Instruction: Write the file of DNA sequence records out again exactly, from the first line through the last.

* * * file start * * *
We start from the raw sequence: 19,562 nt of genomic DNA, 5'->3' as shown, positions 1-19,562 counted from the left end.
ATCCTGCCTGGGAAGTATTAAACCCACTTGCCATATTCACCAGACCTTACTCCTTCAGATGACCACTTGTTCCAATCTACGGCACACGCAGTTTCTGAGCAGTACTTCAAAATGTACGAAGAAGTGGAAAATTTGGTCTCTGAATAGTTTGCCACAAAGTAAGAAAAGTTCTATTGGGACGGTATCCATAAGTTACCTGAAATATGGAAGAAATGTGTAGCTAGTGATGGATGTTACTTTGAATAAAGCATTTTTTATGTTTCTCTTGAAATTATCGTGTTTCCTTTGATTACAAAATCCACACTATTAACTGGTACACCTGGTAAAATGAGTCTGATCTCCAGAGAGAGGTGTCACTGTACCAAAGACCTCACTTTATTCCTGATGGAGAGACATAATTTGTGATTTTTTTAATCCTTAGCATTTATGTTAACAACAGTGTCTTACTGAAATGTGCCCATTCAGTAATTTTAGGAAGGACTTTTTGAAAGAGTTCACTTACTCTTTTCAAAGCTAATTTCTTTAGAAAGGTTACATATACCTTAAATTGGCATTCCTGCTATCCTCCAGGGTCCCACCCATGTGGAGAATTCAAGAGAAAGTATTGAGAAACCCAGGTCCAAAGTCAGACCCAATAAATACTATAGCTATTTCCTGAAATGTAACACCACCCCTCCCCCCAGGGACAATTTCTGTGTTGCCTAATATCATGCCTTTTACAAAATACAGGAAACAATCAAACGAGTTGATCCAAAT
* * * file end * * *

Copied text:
We start from the raw sequence: 19,562 nt of genomic DNA, 5'->3' as shown, positions 1-19,562 counted from the left end.
ATCCTGCCTGGGAAGTATTAAACCCACTTGCCATATTCACCAGACCTTACTCCTTCAGATGACCACTTGTTCCAATCTACGGCACACGCAGTTTCTGAGCAGTACTTCAAAATGTACGAAGAAGTGGAAAATTTGGTCTCTGAATAGTTTGCCACAAAGTAAGAAAAGTTCTATTGGGACGGTATCCATAAGTTACCTGAAATATGGAAGAAATGTGTAGCTAGTGATGGATGTTACTTTGAATAAAGCATTTTTTATGTTTCTCTTGAAATTATCGTGTTTCCTTTGATTACAAAATCCACACTATTAACTGGTACACCTGGTAAAATGAGTCTGATCTCCAGAGAGAGGTGTCACTGTACCAAAGACCTCACTTTATTCCTGATGGAGAGACATAATTTGTGATTTTTTTAATCCTTAGCATTTATGTTAACAACAGTGTCTTACTGAAATGTGCCCATTCAGTAATTTTAGGAAGGACTTTTTGAAAGAGTTCACTTACTCTTTTCAAAGCTAATTTCTTTAGAAAGGTTACATATACCTTAAATTGGCATTCCTGCTATCCTCCAGGGTCCCACCCATGTGGAGAATTCAAGAGAAAGTATTGAGAAACCCAGGTCCAAAGTCAGACCCAATAAATACTATAGCTATTTCCTGAAATGTAACACCACCCCTCCCCCCAGGGACAATTTCTGTGTTGCCTAATATCATGCCTTTTACAAAATACAGGAAACAATCAAACGAGTTGATCCAAAT